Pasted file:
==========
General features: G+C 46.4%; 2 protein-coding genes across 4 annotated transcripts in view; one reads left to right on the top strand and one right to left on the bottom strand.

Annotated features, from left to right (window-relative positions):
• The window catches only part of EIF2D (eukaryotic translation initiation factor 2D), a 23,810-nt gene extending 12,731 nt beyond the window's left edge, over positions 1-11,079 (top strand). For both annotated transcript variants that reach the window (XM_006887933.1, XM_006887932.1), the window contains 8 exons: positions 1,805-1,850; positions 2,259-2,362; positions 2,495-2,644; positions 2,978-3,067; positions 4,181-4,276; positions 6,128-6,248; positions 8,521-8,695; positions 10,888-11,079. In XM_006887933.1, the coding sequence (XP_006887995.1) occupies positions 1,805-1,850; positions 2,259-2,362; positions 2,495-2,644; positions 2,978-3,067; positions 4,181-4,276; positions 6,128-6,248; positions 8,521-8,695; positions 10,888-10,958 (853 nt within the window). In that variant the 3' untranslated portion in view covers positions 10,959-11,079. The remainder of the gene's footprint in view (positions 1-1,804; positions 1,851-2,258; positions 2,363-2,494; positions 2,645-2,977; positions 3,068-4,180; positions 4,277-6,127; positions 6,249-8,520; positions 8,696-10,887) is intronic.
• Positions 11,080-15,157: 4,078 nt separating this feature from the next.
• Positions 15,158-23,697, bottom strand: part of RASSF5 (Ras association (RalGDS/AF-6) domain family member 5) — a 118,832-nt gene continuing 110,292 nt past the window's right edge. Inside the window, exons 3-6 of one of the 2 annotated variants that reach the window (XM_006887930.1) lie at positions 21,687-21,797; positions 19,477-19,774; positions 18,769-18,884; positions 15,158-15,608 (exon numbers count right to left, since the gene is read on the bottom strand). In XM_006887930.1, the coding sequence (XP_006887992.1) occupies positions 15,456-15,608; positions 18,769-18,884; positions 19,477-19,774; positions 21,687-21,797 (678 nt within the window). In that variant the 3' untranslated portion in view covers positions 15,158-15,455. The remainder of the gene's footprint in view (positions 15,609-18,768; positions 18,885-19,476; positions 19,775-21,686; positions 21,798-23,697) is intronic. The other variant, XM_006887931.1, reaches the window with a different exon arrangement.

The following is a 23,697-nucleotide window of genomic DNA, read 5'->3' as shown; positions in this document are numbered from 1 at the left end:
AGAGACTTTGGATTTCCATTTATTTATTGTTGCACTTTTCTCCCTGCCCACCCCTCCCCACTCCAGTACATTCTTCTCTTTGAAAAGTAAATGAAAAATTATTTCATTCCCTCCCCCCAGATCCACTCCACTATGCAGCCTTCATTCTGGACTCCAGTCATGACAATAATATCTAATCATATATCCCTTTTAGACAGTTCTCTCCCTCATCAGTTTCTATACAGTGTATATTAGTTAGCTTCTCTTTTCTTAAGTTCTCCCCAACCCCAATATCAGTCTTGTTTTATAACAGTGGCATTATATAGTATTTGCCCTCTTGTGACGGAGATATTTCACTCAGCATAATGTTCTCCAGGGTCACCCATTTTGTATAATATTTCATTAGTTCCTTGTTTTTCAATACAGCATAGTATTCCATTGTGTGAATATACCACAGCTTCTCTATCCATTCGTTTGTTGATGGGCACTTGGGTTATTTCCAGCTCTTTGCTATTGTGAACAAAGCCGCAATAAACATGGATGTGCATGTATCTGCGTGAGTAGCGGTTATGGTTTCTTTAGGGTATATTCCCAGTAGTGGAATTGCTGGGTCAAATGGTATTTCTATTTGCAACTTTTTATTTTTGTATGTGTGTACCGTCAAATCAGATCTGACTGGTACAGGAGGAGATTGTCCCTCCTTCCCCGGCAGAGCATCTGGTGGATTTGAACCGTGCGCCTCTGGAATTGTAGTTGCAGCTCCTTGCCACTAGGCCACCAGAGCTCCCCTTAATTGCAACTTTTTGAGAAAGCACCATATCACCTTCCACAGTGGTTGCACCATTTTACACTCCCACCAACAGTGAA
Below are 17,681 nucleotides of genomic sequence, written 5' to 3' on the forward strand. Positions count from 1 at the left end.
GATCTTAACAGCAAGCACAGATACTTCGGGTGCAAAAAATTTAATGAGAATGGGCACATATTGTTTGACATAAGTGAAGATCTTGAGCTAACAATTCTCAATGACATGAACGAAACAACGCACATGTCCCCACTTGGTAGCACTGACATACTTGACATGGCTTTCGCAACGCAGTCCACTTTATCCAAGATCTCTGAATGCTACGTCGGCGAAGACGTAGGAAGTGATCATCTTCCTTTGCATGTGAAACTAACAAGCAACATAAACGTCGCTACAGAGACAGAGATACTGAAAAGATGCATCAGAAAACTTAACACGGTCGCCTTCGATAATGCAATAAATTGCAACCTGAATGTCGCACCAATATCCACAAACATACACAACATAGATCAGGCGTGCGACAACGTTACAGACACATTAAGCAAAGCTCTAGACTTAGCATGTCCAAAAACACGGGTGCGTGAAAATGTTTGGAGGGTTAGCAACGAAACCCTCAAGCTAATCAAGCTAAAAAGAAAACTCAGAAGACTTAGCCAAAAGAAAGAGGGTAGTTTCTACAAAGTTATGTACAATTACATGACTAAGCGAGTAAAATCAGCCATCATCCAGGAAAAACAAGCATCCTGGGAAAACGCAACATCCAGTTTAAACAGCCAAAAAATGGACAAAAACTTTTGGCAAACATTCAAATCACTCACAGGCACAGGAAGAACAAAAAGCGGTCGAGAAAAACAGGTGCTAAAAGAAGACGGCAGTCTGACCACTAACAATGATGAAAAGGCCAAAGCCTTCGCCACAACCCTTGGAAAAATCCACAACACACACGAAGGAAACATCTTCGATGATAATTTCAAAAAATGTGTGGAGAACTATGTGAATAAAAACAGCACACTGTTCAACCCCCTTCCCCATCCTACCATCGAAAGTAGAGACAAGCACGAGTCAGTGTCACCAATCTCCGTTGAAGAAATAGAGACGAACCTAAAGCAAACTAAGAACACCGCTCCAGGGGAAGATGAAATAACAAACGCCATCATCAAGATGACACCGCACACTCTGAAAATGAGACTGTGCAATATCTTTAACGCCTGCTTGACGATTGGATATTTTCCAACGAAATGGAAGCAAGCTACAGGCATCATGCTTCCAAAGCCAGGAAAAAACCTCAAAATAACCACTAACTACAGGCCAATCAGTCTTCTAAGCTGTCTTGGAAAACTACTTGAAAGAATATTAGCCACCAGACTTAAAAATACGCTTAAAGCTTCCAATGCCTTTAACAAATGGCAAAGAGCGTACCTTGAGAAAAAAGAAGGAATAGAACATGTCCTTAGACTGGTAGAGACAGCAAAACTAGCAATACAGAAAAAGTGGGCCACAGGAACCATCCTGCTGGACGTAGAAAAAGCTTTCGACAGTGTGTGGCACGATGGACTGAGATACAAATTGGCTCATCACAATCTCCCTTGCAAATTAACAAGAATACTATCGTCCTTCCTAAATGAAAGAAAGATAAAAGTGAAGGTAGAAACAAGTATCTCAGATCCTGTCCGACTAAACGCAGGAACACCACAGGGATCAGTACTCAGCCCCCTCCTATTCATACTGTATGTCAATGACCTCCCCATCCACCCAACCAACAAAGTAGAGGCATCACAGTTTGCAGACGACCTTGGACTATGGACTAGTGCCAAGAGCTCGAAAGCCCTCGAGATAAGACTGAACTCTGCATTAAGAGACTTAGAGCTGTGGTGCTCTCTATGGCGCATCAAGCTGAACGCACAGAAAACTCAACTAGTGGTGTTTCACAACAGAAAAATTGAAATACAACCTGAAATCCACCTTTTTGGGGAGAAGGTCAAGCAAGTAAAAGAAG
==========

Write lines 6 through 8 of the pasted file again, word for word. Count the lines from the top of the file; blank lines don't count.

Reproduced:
The following is a 23,697-nucleotide window of genomic DNA, read 5'->3' as shown; positions in this document are numbered from 1 at the left end:
AGAGACTTTGGATTTCCATTTATTTATTGTTGCACTTTTCTCCCTGCCCACCCCTCCCCACTCCAGTACATTCTTCTCTTTGAAAAGTAAATGAAAAATTATTTCATTCCCTCCCCCCAGATCCACTCCACTATGCAGCCTTCATTCTGGACTCCAGTCATGACAATAATATCTAATCATATATCCCTTTTAGACAGTTCTCTCCCTCATCAGTTTCTATACAGTGTATATTAGTTAGCTTCTCTTTTCTTAAGTTCTCCCCAACCCCAATATCAGTCTTGTTTTATAACAGTGGCATTATATAGTATTTGCCCTCTTGTGACGGAGATATTTCACTCAGCATAATGTTCTCCAGGGTCACCCATTTTGTATAATATTTCATTAGTTCCTTGTTTTTCAATACAGCATAGTATTCCATTGTGTGAATATACCACAGCTTCTCTATCCATTCGTTTGTTGATGGGCACTTGGGTTATTTCCAGCTCTTTGCTATTGTGAACAAAGCCGCAATAAACATGGATGTGCATGTATCTGCGTGAGTAGCGGTTATGGTTTCTTTAGGGTATATTCCCAGTAGTGGAATTGCTGGGTCAAATGGTATTTCTATTTGCAACTTTTTATTTTTGTATGTGTGTACCGTCAAATCAGATCTGACTGGTACAGGAGGAGATTGTCCCTCCTTCCCCGGCAGAGCATCTGGTGGATTTGAACCGTGCGCCTCTGGAATTGTAGTTGCAGCTCCTTGCCACTAGGCCACCAGAGCTCCCCTTAATTGCAACTTTTTGAGAAAGCACCATATCACCTTCCACAGTGGTTGCACCATTTTACACTCCCACCAACAGTGAA
Below are 17,681 nucleotides of genomic sequence, written 5' to 3' on the forward strand. Positions count from 1 at the left end.